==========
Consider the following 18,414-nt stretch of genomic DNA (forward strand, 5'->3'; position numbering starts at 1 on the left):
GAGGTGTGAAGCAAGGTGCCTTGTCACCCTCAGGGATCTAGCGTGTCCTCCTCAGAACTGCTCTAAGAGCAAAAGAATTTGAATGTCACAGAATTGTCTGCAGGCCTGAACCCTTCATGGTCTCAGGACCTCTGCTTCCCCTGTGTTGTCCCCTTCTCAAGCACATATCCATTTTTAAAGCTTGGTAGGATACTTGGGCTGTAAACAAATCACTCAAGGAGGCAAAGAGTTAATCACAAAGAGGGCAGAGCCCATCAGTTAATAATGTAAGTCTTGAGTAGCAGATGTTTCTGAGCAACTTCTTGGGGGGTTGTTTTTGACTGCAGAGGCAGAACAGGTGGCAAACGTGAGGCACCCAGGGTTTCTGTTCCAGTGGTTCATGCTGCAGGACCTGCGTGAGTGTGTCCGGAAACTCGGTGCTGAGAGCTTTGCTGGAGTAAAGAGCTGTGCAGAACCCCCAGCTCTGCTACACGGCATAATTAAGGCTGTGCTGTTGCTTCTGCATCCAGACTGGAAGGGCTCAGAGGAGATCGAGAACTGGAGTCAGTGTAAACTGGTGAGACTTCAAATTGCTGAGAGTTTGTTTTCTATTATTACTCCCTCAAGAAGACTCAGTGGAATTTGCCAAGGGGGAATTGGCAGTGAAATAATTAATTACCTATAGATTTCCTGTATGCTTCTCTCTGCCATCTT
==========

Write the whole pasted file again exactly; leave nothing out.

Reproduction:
Consider the following 18,414-nt stretch of genomic DNA (forward strand, 5'->3'; position numbering starts at 1 on the left):
GAGGTGTGAAGCAAGGTGCCTTGTCACCCTCAGGGATCTAGCGTGTCCTCCTCAGAACTGCTCTAAGAGCAAAAGAATTTGAATGTCACAGAATTGTCTGCAGGCCTGAACCCTTCATGGTCTCAGGACCTCTGCTTCCCCTGTGTTGTCCCCTTCTCAAGCACATATCCATTTTTAAAGCTTGGTAGGATACTTGGGCTGTAAACAAATCACTCAAGGAGGCAAAGAGTTAATCACAAAGAGGGCAGAGCCCATCAGTTAATAATGTAAGTCTTGAGTAGCAGATGTTTCTGAGCAACTTCTTGGGGGGTTGTTTTTGACTGCAGAGGCAGAACAGGTGGCAAACGTGAGGCACCCAGGGTTTCTGTTCCAGTGGTTCATGCTGCAGGACCTGCGTGAGTGTGTCCGGAAACTCGGTGCTGAGAGCTTTGCTGGAGTAAAGAGCTGTGCAGAACCCCCAGCTCTGCTACACGGCATAATTAAGGCTGTGCTGTTGCTTCTGCATCCAGACTGGAAGGGCTCAGAGGAGATCGAGAACTGGAGTCAGTGTAAACTGGTGAGACTTCAAATTGCTGAGAGTTTGTTTTCTATTATTACTCCCTCAAGAAGACTCAGTGGAATTTGCCAAGGGGGAATTGGCAGTGAAATAATTAATTACCTATAGATTTCCTGTATGCTTCTCTCTGCCATCTT